Representative Jan Angel, R-Port Orchard, has been appointed as ranking Republican to the new Community Development, Housing and Tribal Affairs Committee in the state House of Representatives. The announcement was made last week by House Republican Leader Rep. Richard DeBolt, R-Chehalis.
The committee considers issues relating to community development, veterans, parks and recreation, tourism and government relationships between the state and Indian tribes. It also considers bills relating to accessibility and affordability of housing. Angel said the committee fits well with her experience as a Realtor, past chair and board member of the Kitsap County Consolidated Housing Authority, past president of the Port Orchard Chamber of Commerce and eight years of service as a Kitsap County commissioner.
“I’m thrilled to be the House Republican leader on this new committee. Tourism is a vital part of the economy for the Kitsap Peninsula,” Angel said in a news release. “I will be looking for opportunities to promote tourism, job creation, and a better quality of life in our local communities and throughout the state.
“I’m particularly interested that this is the primary committee in the House that will be addressing veterans’ issues. With the Puget Sound Naval Shipyard in Bremerton and Naval Base Kitsap-Bangor in our backyard, we have a large population of retired veterans and active military personnel throughout the 26th District. I plan to be a strong voice on this committee in support of our veterans and the men and women in uniform who serve our country.”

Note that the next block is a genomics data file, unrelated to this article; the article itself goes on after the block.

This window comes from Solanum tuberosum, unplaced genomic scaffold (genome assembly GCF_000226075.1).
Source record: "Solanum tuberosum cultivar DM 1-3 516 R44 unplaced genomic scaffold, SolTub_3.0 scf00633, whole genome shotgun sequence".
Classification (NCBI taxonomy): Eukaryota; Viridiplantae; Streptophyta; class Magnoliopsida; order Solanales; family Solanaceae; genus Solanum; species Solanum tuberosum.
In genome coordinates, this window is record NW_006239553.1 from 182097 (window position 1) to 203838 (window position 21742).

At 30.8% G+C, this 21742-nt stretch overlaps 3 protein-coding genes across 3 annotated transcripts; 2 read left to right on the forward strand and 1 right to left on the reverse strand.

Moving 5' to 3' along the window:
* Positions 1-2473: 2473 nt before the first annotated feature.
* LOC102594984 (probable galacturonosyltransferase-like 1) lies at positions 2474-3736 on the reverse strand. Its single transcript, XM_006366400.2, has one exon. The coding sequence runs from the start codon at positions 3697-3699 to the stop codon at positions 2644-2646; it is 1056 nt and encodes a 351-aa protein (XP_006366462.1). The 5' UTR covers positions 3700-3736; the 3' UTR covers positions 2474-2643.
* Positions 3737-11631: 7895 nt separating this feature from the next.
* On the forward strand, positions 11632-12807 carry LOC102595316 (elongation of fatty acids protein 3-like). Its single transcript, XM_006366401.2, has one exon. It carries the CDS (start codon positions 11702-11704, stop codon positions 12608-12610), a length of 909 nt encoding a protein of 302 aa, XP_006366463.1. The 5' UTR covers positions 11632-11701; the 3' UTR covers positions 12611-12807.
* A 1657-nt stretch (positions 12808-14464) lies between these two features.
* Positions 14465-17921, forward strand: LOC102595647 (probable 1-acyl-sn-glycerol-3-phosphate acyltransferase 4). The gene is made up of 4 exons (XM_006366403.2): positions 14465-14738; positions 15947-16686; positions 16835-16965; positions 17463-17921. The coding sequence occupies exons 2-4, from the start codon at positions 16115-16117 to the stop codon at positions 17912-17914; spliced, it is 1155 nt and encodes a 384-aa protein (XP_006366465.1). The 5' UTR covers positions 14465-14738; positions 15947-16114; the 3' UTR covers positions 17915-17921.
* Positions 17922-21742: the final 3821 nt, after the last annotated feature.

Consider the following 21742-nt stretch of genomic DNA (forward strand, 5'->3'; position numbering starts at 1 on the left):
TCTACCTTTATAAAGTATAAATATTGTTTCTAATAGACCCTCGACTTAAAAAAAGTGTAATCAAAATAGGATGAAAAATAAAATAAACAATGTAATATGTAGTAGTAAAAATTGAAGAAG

The 26th District lawmaker also was named to the House Health Care and Wellness Committee, which considers legislation related to health care, health insurance, pharmaceutical drugs and licensing of health care facilities.
Angel will continue her role on the House Transportation Committee.
“It’s vital for my district to have a watchdog on this committee that will protect our local transportation interests,” she said. “I’m very concerned that every time tolls are increased on the Tacoma Narrows Bridge, traffic decreases. If this trend continues, we’ll not have the revenue to pay off the bridge. The financing on the Tacoma Narrows Bridge must be reviewed and we need to come up with some long-term solutions other than making tolls so unaffordable that no one will cross this span.”